“Success seems to be connected to action. Successful people keep moving. They make mistakes, but they never quit.” – J.W. Marriott
Hospitality is an industry that is managed by people, for people. Admittedly, like most fields, you do not enter on top. But as one of the fastest growing industries in the world, you can expect that job advancement is one of hospitalities greatest strengths. In fact, the World Travel and Tourism Council reported that it has the “highest potential for growth than any other [industry]” (“The Many Benefits…”, Ecole Hoteliere Lausanne). Having not even officially entered college yet, your first job may seem very far away. But starting your education knowing that you will likely have a job lined up after graduation is a great feeling. A very shortened list of potential occupations is included here:
- General Manager
- Revenue Analyst
- Banquet Manager
- Special Events Coordinator
- Maintenance and Engineering Supervisor
- Director of Finance and Accounting
- Reservations Manager
- Information Technology Manager
- Director of Marketing
- Wedding Coordinator
(For the complete list, visit Wage Watch)
This list is just a glimpse into the opportunities that exist for those who choose to pursue hospitality as a career. On the other hand, this is also particularly important for those of you who may already have an academic major in mind- one that may not pertain to hospitality. By choosing to study this field, you can expect to learn a skill set that is universally applicable, not only to the various positions within hospitality, but anywhere. Hospitality should be not be seen as a substitute, but rather as a complement, regardless of what you choose to study.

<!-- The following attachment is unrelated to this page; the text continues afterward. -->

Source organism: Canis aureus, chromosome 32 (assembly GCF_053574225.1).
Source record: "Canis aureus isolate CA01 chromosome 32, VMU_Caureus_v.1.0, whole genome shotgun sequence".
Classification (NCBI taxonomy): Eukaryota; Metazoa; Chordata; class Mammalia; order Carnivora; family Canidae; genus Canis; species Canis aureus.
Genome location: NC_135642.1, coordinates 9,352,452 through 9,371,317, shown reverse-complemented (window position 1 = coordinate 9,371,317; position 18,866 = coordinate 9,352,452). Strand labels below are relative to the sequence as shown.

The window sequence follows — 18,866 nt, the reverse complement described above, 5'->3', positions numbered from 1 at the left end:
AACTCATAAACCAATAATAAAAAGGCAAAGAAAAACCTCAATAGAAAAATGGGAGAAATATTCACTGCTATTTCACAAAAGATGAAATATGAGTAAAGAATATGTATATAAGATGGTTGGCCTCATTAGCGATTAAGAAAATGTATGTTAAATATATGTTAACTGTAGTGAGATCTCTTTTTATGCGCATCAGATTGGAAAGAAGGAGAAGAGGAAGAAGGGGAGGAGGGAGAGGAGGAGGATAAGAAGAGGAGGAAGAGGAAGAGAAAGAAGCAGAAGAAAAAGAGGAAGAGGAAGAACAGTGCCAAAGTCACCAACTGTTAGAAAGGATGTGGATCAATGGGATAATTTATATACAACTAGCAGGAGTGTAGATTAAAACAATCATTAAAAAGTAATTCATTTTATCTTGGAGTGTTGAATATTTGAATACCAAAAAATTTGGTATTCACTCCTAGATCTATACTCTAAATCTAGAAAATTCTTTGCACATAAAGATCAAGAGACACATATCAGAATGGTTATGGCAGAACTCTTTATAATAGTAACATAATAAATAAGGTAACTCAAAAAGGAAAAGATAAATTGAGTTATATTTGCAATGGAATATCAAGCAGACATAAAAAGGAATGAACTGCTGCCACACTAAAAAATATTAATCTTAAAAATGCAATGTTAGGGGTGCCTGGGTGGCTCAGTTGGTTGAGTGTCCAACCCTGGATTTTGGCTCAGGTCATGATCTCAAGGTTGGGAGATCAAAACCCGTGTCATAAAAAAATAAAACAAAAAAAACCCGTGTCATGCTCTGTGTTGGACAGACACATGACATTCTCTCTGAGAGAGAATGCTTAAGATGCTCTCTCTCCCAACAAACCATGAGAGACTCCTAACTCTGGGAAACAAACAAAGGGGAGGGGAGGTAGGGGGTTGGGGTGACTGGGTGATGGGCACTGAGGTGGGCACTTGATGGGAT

Okay, you get it. Endless opportunities exist in hospitality. But you want numbers. As you know, there is no such thing as a “cheap” college program and you want to make sure your investment will produce a worthwhile return. Having a job you love is awesome, but having a job you love with a great salary is even better. Incomes can spread wide across this industry, but I have included a graph of the average salaries of typical positions:
According to the IRS Statistics of Income in 2014, the average American individual (also referred to as “single-person household”) makes $34, 940 (Frankel, USA Today). Based on most of these incomes, those working in hospitality make more than the average American. This is especially true for those who push themselves to work at the manager and executive level. By choosing to focus your education in hospitality, you are already starting ahead of the pack. According to the professionals at Concordia University, St. Paul, “Hospitality management degrees are a valuable credential in a fast-paced industry and provide you with a platform for entry. Professionals who have education and experience are best positioned for high salaries” (“What to Expect…”, Concordia University, St. Paul). In my own words, an education in hospitality is the definition of the most bang for your buck.
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“2017 Hospitality Benchmark Compensation Survey Positions.” Wage Watch. N.p., 2017. Web. 06 Apr. 2017.
Frankel, Matthew. “Here’s the average American household income: How do you compare?” USA Today. Gannett Satellite Information Network, 24 Nov. 2016. Web. 06 Apr. 2017.
“The Many Benefits of a Hospitality Management Career.” Ecole Hoteliere Lausanne. N.p., n.d. Web. 06 Apr. 2017.
“What to Expect from Your Hospitality Management Salary.” Concordia University, St. Paul Online. N.p., 28 Aug. 2013. Web. 06 Apr. 2017.